Bay Area Rapid Transit is a rapid transit public transportation system serving the San Francisco Bay Area in California. The heavy rail elevated and subway system connects San Francisco and Oakland with urban and suburban areas in Alameda, Contra Costa, San Mateo counties. BART serves 48 stations along six routes on 112 miles of rapid transit lines, including a ten-mile spur line in eastern Contra Costa County which utilizes diesel multiple-unit trains and a 3.2-mile automated guideway transit line to the Oakland International Airport. With an average of 423,000 weekday passengers and 124.2 million annual passengers in fiscal year 2017, BART is the fifth-busiest heavy rail rapid transit system in the United States. BART is operated by the San Francisco Bay Area Rapid Transit District, formed in 1957; the initial system opened in stages from 1972 to 1974. As of late 2019, it is being expanded to San Jose with the Silicon Valley BART extensions; some of the Bay Area Rapid Transit system's current coverage area was once served by an electrified streetcar and suburban train system called the Key System.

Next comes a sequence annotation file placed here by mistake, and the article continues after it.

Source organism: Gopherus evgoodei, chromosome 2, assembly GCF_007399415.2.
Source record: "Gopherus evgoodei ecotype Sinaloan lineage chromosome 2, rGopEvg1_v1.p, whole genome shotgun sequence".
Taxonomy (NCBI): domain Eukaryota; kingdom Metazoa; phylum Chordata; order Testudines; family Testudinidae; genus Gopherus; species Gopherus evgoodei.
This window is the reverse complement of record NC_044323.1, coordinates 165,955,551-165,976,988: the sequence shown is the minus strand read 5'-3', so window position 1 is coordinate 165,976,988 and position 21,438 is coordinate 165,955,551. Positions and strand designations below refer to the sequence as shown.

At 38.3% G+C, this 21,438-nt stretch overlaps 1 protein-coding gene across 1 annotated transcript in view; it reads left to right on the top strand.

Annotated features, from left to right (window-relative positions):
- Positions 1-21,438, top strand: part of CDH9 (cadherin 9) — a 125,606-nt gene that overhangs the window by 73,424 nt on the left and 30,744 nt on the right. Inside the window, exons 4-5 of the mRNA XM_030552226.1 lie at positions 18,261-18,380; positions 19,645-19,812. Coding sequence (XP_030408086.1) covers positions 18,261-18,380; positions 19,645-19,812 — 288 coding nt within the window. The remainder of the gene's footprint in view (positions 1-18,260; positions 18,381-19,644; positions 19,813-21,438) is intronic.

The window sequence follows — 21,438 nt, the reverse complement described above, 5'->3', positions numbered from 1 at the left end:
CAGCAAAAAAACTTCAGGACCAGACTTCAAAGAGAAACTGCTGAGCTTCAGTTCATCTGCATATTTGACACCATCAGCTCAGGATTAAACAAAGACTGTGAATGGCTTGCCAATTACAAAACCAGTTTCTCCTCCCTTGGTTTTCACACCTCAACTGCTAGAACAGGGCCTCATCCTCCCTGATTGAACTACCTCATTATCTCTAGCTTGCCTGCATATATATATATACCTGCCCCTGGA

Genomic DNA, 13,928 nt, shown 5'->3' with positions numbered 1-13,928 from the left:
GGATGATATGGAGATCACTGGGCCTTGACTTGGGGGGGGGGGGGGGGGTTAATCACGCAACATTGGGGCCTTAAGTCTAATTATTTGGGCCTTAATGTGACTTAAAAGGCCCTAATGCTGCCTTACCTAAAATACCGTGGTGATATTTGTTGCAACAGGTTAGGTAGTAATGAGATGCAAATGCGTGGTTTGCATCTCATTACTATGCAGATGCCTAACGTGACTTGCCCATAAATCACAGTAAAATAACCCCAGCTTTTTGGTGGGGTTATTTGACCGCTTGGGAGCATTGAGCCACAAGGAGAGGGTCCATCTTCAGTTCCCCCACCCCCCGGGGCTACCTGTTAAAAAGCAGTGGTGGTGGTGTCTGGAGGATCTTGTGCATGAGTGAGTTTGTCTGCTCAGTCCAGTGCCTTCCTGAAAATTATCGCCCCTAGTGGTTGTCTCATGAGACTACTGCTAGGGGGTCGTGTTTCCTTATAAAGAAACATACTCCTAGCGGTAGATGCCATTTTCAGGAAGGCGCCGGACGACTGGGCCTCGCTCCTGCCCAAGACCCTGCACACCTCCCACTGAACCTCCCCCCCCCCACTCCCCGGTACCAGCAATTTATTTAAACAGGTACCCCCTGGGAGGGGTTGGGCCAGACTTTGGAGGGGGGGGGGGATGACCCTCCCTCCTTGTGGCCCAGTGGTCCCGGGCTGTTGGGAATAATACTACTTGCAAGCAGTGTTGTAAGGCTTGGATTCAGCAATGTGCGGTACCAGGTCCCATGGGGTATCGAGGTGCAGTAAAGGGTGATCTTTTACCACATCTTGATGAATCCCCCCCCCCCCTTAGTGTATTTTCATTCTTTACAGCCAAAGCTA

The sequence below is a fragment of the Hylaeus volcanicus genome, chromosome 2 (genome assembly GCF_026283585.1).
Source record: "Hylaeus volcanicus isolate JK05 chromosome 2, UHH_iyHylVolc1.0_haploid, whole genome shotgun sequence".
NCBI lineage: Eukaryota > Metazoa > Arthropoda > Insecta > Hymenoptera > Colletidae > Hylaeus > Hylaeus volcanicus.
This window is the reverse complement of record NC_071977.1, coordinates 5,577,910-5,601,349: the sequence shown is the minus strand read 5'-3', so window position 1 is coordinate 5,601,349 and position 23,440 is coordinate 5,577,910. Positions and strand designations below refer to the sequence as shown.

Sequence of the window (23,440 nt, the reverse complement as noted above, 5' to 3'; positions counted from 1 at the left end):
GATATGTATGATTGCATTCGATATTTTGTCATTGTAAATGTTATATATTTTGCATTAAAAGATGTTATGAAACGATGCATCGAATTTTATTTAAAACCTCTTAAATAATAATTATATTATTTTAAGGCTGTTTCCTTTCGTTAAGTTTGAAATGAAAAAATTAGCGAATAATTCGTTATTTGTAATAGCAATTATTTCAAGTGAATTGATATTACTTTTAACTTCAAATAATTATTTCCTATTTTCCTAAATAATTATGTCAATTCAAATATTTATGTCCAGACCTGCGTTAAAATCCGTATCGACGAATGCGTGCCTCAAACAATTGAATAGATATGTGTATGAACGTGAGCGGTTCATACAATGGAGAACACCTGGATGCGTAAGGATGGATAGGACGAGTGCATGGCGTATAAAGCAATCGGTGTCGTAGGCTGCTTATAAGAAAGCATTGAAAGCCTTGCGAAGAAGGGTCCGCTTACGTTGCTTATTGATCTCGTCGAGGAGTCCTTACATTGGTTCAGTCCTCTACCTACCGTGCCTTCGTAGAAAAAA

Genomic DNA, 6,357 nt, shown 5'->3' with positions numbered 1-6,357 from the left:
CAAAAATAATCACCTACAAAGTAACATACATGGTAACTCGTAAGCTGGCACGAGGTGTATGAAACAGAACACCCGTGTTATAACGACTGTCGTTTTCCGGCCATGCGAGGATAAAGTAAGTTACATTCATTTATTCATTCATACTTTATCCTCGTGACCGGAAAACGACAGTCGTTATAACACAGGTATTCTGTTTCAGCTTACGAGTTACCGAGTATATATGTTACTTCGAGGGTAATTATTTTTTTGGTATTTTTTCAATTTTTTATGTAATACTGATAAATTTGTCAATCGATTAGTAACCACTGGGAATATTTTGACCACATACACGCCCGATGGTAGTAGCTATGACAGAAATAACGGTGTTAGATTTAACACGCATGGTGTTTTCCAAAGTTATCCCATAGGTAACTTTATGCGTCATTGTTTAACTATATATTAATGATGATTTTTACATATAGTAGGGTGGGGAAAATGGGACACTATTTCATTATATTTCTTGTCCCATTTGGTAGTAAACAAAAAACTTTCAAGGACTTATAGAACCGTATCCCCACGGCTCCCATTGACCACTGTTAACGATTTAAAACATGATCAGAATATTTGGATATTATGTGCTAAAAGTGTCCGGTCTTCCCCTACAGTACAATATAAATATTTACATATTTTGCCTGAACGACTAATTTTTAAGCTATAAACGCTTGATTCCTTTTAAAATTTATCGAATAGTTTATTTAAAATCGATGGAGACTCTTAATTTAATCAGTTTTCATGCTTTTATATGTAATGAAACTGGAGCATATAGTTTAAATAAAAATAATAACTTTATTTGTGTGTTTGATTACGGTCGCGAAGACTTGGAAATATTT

This early 20th-century system once had regular transbay traffic across the lower deck of the Bay Bridge, but the system was dismantled in the 1950s, with its last transbay crossing in 1958, was superseded by highway travel. A 1950s study of traffic problems in the Bay Area concluded the most cost-effective solution for the Bay Area's traffic woes would be to form a transit district charged with the construction and operation of a new, high-speed rapid transit system linking the cities and suburbs. Formal planning for BART began with the setting up in 1957 of the Bay Area Rapid Transit District, a county-based special-purpose district body that governs the BART system; the district began with five members, all of which were projected to receive BART lines: Alameda County, Contra Costa County, the City and County of San Francisco, San Mateo County, Marin County. Although invited to participate, Santa Clara County supervisors elected not to join BART due to their dissatisfaction that the peninsula line only stopped at Palo Alto and that it interfered with suburban development in San Jose, preferring instead to concentrate on constructing freeways and expressways.